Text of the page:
Warehouse facilities have the potential for serious pollution exposures due to the size of the facilities and the amount of goods typically stored on-site at any given time. Problems could arise from various situations, including a warehouse worker accidentally puncturing a storage drum with a forklift, or even something as simple as dust being kicked up by vehicles entering or leaving the area. It is crucial that warehouse owners and operators have the right insurance coverage.
Common risks associated with warehouse facilities may include:
The overall storage of goods which may be considered a contaminant. If the containers that hold these substances leak or spill, this could cause an environmental loss.
The risk of an environmental claim as a result of transporting, loading, or unloading goods on the warehouse premises.
Spills or leaks from drums, old containers, refuse dumpsters, or other types of waste found outside the facility.
Fires, Floods, and Other Natural Disasters
Contamination caused by the contents stored at a warehouse facility catching on fire, or being ruined in a flood, hurricane, or other uncontrollable event.
In response to these environmental exposures, warehouse facilities should purchase a Site Specific Pollution (EIL) policy which can provide coverage for both on-site and off-site clean up, defense costs, and third party bodily injury, and property damage claims. Coverage is claims made and can be modified to cover only new conditions occurring from policy inception onward, unknown pre-existing conditions, or both. It can also be constructed to apply to only On Site Bodily Injury, Property Damage, and Clean Up, or only Offsite, or both. Available product enhancements include first and third party Transportation Pollution Liability, Natural Resources Damages, coverage for scheduled storage tank systems, Mold coverage, Extended Reporting Periods, and coverage for non-owned waste disposal sites. Coverage starts at just $3,000.
Check out some claim scenarios involving warehouses:
A warehouse packaged chloroform in 55-gallon drums. Specifications indicated that all drums should have Teflon or compressed asbestos gaskets. The warehouse used Teflon gaskets, which contained rubber flanges. The flanges deteriorated when exposed to chloroform, which resulted in spills after the drums were delivered to clients. Claims for bodily injury, business interruption, expenses to re-drum containers and cleanup costs exceeded $1,000,000.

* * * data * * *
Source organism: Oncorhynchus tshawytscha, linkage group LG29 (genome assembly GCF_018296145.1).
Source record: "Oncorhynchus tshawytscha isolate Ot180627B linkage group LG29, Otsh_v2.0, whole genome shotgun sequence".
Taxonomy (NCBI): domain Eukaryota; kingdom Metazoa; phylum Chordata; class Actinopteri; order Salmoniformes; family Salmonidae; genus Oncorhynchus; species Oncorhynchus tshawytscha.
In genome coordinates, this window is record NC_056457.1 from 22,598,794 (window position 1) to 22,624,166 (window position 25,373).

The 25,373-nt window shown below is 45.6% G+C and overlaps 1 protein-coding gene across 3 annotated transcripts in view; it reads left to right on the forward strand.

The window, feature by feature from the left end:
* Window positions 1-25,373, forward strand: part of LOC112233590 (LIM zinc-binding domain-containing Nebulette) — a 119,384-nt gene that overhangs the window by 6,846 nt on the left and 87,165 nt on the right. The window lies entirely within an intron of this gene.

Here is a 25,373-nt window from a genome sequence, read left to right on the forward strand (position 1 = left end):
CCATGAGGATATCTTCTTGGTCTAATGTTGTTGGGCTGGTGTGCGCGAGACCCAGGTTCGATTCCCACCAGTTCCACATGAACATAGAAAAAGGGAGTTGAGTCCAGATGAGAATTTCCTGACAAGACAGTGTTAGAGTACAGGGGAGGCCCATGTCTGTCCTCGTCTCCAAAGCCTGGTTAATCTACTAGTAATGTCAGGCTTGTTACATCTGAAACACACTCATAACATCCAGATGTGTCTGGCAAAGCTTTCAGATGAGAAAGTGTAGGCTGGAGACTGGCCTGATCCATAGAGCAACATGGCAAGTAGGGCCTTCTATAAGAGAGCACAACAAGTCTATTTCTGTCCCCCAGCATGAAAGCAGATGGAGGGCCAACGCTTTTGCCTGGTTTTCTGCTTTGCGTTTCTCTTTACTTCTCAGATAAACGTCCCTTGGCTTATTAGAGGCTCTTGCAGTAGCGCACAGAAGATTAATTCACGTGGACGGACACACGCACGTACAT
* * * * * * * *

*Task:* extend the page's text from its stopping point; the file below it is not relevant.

A warehousing facility operated an underground storage tank that was integrity tested annually. The previous year, a slight leak in the tank was detected. It was removed and a small amount of soil was excavated. The tank was given a clean closure status from the state. A short time later, an adjacent gas station discovered that its UST’s were leaking into soil and ground water and claimed the warehouse UST was also responsible for the contamination. The warehouse hired consultants to do further investigation and counsel to defend the claims. These professional fees amounted to $250,000.
A release of ammonia at a food storage warehouse adjacent to an ice cream manufacturer caused an evacuation of neighbors and businesses for over six hours. Several residents filed claims for nausea and several businesses filed business interruption claims. Total claims exceeded $110,000.
A fire broke out in a used drum storage warehouse located in the middle of an industrial park. Other industrial park tenants were evacuated as a result of the fire, and release of fumes from the solvents that remained in the drums and cleaning agents stored nearby. Adjacent businesses filed claims for contingent business loss resulting from the release of air pollutants. In addition, neighbors filed claims against the drum storage company for illnesses attributable to the fire. Bodily injury and contingent business loss claims amounted to $185,000.
A warehouse utilizing an on-site septic system experienced periodic chemical and contaminant spills when floors were hosed down and the washwater entered the system. After some time, samples from neighboring residential wells showed that contamination originated at the warehouse location. Soil and groundwater cleanup costs exceeded $365,000.
A fire erupted at a warehouse housing a variety of materials. Flames spread to the hazardous areas sending dangerous vapors throughout the adjacent community and hazardous liquids into the surrounding soils. The fire department’s hazardous materials team had to control the extent of contamination. Hundreds of community members filed a class action suit, citing health problems from inhalation of toxic vapors and property damage from hazardous firewater runoff. The state regulatory agency and the EPA determined that the site and surrounding properties must be cleaned up, resulting in expensive remediation costs. The total costs for citizen suits and remediation topped $545,000.
During material handling operations, a forklift operator accidentally pierced a drum of toluene stored in an uncontained area of the warehouse. The toluene first entered a nearby floor drain which was connected to the sanitary sewer and then the municipal treatment plant. The plant’s effectiveness was impeded temporarily. Once the toluene was traced back to the warehouse operation, the treatment plant filed a claim for cleanup costs that totaled $53,000.
For more information on insurance coverage for warehouse facilities, contact us.